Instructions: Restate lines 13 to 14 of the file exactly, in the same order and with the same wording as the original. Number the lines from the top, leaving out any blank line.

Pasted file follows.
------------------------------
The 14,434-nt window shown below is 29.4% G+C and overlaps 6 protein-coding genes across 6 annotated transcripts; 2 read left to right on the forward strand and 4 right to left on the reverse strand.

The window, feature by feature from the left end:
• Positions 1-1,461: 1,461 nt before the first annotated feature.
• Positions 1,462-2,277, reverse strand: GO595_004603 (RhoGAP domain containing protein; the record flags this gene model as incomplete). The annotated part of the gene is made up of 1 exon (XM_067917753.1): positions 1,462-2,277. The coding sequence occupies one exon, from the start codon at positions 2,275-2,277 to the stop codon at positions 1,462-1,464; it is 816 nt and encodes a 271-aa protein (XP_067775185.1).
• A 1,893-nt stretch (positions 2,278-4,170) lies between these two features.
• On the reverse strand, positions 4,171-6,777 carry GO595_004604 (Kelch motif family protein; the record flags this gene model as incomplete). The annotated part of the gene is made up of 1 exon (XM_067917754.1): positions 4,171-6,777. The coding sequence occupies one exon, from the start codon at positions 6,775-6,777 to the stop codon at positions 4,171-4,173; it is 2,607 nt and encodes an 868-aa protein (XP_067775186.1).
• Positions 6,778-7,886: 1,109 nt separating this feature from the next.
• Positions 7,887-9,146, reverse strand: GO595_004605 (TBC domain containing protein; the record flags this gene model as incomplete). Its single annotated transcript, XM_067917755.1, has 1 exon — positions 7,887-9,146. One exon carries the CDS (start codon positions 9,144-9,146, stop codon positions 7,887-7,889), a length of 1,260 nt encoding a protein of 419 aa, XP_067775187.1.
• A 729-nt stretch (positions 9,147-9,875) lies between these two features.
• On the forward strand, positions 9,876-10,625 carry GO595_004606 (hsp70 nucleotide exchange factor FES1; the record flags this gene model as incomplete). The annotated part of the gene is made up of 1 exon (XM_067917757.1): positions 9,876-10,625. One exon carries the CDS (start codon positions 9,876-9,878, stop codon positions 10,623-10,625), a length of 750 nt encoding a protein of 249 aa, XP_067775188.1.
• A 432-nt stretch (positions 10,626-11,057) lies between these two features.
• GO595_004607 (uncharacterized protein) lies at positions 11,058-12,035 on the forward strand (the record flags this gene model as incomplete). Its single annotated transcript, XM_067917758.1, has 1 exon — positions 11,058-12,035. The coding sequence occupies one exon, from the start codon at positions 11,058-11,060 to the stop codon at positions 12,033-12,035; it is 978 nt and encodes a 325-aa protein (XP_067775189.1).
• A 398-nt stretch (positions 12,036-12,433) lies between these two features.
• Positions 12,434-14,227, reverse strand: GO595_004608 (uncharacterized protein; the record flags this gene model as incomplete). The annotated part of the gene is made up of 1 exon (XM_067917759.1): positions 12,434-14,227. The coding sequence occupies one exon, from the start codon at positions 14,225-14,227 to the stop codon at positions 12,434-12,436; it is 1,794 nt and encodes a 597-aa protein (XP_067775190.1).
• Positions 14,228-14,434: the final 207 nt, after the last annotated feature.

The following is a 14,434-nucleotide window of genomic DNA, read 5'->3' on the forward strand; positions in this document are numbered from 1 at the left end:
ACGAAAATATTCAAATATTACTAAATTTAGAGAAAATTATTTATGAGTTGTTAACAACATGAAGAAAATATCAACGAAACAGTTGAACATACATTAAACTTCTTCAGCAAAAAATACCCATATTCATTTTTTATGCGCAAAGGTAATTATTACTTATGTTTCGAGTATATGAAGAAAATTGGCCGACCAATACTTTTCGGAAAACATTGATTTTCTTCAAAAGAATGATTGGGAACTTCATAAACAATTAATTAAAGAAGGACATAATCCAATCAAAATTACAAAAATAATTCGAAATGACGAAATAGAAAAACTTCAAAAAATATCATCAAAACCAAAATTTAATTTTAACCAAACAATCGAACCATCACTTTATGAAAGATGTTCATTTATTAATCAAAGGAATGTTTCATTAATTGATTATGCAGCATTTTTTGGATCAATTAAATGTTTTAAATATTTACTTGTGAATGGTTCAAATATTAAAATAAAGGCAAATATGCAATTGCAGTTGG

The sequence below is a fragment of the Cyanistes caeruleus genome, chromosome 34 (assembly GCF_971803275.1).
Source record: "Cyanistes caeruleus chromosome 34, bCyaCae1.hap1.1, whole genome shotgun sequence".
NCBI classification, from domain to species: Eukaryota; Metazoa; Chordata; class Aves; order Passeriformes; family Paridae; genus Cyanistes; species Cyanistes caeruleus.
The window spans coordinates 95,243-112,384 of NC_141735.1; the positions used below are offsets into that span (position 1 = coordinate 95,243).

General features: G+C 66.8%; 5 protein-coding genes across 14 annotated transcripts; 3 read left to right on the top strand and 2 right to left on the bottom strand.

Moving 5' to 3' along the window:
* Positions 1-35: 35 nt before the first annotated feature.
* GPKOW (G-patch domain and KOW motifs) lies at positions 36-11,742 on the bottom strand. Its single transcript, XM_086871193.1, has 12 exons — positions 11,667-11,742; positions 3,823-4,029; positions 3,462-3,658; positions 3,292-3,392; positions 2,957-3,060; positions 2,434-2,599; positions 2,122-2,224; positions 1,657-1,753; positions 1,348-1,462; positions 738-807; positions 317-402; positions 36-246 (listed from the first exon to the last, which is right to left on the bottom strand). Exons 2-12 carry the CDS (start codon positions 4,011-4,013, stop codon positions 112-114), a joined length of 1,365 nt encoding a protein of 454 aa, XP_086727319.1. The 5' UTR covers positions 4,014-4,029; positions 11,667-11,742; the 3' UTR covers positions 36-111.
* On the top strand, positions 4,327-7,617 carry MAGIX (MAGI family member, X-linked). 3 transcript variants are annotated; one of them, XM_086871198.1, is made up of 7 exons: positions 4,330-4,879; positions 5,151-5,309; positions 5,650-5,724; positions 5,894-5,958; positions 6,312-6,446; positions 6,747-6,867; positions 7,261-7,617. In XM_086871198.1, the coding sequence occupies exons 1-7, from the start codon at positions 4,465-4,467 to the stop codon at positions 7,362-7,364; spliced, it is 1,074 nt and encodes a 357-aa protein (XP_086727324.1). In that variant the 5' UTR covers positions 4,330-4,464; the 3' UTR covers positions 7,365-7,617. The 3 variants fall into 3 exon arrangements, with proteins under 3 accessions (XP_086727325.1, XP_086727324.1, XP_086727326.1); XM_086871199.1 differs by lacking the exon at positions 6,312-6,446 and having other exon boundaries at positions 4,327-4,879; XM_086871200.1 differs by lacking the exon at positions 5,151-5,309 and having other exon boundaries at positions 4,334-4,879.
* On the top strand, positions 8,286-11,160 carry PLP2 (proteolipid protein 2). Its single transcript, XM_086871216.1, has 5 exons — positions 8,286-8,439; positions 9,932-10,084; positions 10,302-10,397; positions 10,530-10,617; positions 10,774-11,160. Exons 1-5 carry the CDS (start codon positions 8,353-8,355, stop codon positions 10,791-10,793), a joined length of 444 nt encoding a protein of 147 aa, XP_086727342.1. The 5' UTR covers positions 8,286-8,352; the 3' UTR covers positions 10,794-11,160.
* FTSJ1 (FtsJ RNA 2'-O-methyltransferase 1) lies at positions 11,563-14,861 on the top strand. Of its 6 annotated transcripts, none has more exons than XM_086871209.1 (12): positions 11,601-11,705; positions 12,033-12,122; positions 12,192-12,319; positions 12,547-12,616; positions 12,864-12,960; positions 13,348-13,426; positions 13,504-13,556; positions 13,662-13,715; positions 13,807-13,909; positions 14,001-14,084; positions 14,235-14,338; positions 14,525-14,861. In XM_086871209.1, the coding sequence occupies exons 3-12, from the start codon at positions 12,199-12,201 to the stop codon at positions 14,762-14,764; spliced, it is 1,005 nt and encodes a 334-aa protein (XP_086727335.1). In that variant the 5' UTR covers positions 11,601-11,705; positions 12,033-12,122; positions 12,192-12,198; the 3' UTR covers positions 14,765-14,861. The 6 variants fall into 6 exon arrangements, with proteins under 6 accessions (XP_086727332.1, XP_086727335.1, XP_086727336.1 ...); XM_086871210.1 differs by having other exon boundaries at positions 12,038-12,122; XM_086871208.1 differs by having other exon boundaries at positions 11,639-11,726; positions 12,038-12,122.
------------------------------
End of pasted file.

• A 398-nt stretch (positions 12,036-12,433) lies between these two features.
• Positions 12,434-14,227, reverse strand: GO595_004608 (uncharacterized protein; the record flags this gene model as incomplete). The annotated part of the gene is made up of 1 exon (XM_067917759.1): positions 12,434-14,227. The coding sequence occupies one exon, from the start codon at positions 14,225-14,227 to the stop codon at positions 12,434-12,436; it is 1,794 nt and encodes a 597-aa protein (XP_067775190.1).